It’s been many years since I came out of undergrad, but one story I like to tell others who are looking to land their next role, is how I got my dream job right out of school. There’s a lot that goes into it, but in this article, I’ll tell you about the one thing I did to help me stand out from the rest of the candidates, and how you can do the same. Read on!
Finishing my Undergraduate Business Degree
Although this was awhile back, I still remember it quite well, but I was starting my senior year fall semester in college where I had planned to graduate that December, so recruiting was in full swing. I had a shortlist of companies I was interested in, but there was one in particular that I gravitated towards. It was with Dell in Austin for a full-time role in marketing and sales, so to be able to take a job doing what I learned in school, in tech at a company I deeply admired was an incredible opportunity, and I had to bring my A-game. After applying, I eventually find out when my interview is, which was about a week out.
Now before I go any further, let me preface with this – when companies are identifying candidates and going through the vetting process, they’re usually looking at a complete picture and making a judgement based on many factors. They look at your grades, extra curriculars, internships, other jobs, maybe references, and then in the interview they’re gauging personality and thought process – if given a situation or problem, how would you approach it?
With all that said, for context, I had a 3.5 GPA, fairly solid, and had been very involved one of the business school organizations for some years. All around, I’d say a strong resume. However, I knew people with better grades and even more involvement, and perhaps more work experience. Needless to say, I couldn’t rest on my laurels. I had to find a way to stand out.
What I did to stand out
I spent the entire week working on what effectively was a full-fledged business marketing proposal. To the best of my ability with what data was publicly available, I put together a 16-page proposal, binded and laminated, on how the company could improve their marketing. Now, the details of that proposal aren’t important here for the story, but what is important is that companies are trying to understand what value you could bring to the organization. What better way to communicate that than to actually do or create something of value for them before even working there? I get to the interview and all goes well, and at the very end, the business proposal was my leave behind for the hiring manager to take home. I simply said “By the way, I’d like to hand this to you. It’s a proposal I worked on for your company and it outlines a strategy to improve marketing.” Didn’t give much more detail because we were parting ways, but the intent was to leave with an impact.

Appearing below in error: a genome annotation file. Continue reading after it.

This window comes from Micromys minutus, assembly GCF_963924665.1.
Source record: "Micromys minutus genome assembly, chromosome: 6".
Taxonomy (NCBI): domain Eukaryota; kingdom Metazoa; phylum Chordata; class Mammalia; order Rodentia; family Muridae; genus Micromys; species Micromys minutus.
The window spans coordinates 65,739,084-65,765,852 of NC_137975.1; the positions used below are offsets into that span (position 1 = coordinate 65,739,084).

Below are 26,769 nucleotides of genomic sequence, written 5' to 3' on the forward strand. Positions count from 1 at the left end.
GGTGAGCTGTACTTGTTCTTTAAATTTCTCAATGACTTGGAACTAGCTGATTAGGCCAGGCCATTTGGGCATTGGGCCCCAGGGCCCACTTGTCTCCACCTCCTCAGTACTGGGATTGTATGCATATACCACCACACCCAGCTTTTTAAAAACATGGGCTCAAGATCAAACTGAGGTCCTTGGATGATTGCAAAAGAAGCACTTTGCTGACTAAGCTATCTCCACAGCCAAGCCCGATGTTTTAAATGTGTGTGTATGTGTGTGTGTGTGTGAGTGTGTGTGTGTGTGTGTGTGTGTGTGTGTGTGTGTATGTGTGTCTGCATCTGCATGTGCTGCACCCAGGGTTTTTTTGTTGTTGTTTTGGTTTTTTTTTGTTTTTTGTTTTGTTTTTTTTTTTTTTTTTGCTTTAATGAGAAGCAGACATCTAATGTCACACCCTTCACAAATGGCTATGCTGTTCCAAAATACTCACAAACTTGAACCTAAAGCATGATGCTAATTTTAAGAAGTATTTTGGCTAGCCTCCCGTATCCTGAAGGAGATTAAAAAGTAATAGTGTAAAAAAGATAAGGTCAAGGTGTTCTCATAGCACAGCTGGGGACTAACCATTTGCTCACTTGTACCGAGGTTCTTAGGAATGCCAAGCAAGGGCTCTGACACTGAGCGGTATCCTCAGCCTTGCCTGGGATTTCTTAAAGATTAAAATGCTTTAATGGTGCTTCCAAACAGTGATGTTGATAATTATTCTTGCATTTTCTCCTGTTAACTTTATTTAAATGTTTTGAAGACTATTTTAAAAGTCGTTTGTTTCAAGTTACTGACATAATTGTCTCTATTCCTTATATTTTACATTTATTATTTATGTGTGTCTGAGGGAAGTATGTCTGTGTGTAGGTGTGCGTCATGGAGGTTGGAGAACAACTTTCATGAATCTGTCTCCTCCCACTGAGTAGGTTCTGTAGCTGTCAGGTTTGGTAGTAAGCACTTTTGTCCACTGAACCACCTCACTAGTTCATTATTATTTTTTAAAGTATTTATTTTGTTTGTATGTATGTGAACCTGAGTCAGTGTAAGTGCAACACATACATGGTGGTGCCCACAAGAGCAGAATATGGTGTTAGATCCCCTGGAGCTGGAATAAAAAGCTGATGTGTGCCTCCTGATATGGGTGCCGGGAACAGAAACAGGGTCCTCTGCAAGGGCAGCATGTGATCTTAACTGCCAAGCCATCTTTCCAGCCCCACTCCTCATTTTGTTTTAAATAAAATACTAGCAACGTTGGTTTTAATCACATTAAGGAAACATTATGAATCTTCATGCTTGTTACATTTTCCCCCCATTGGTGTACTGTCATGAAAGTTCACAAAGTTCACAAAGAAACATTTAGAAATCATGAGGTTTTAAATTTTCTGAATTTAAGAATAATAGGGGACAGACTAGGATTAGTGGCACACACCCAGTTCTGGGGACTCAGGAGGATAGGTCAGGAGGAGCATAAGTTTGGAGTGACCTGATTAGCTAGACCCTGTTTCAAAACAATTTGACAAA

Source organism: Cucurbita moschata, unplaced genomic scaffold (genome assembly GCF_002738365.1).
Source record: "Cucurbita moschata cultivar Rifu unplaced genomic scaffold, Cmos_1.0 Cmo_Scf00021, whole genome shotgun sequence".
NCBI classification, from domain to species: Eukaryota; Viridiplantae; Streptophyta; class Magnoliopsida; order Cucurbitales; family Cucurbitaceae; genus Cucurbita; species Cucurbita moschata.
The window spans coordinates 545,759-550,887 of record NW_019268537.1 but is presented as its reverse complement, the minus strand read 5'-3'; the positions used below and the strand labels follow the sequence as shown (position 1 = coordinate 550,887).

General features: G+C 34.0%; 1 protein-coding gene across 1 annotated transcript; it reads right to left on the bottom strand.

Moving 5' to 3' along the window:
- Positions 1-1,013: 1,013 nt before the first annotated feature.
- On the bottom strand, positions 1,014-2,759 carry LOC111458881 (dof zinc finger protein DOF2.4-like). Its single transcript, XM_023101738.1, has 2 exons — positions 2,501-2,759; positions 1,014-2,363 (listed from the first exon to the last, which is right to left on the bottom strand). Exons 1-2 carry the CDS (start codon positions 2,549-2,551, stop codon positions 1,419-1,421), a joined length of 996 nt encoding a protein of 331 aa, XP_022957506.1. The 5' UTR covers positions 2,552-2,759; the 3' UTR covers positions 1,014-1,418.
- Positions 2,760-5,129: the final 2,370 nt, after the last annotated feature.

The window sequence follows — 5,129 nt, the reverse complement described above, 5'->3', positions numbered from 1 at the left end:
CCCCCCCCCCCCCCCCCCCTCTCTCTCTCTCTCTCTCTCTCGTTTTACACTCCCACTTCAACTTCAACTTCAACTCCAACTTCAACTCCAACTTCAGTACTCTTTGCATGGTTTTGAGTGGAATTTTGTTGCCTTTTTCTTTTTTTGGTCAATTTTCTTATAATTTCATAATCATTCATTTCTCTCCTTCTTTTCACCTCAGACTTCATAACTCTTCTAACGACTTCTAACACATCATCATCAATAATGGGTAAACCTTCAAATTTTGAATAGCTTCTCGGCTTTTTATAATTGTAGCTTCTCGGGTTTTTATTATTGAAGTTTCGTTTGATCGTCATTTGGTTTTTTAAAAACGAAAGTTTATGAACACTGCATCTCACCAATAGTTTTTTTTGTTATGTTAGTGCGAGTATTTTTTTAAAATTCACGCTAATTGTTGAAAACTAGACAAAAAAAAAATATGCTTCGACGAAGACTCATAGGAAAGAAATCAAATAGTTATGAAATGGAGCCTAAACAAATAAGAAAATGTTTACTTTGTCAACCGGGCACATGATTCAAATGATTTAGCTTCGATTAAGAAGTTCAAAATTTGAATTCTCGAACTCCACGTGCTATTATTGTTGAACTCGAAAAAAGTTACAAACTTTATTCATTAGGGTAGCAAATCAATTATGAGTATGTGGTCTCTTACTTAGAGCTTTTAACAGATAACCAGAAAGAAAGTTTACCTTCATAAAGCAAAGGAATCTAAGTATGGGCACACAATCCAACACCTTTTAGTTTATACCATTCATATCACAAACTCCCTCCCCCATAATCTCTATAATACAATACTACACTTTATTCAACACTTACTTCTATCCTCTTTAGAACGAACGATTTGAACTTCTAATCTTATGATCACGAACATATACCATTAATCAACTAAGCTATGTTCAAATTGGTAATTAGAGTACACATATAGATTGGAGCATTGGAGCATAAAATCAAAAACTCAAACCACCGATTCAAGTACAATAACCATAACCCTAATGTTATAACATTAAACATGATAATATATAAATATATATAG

Now, whether they read it thoroughly or skimmed through it, I’m not quite sure, but at minimum, they saw that I took the time and effort to put forth a product of my work specific to that company, which is more than what most people would do. Compared to other candidates, I may have been a contender amongst other strong candidates, but this proposal was the unique value proposition I brought to the table that others did not.
If you want a role bad enough, put in the work and show your value. Doesn’t necessarily have to be a lengthy marketing proposal, but do your research and demonstrate the type of work you can do specific to that company. This also means that you should be mindful of your grades (whether anyone likes it or not, it is one part of the picture that helps recruiters determine which candidates are viable, though it is not the “be-all, end-all”), your extracurricular activities, and any other work experience you might have. You want to present the best version of yourself, and going the extra mile on showing value will put you above other candidates.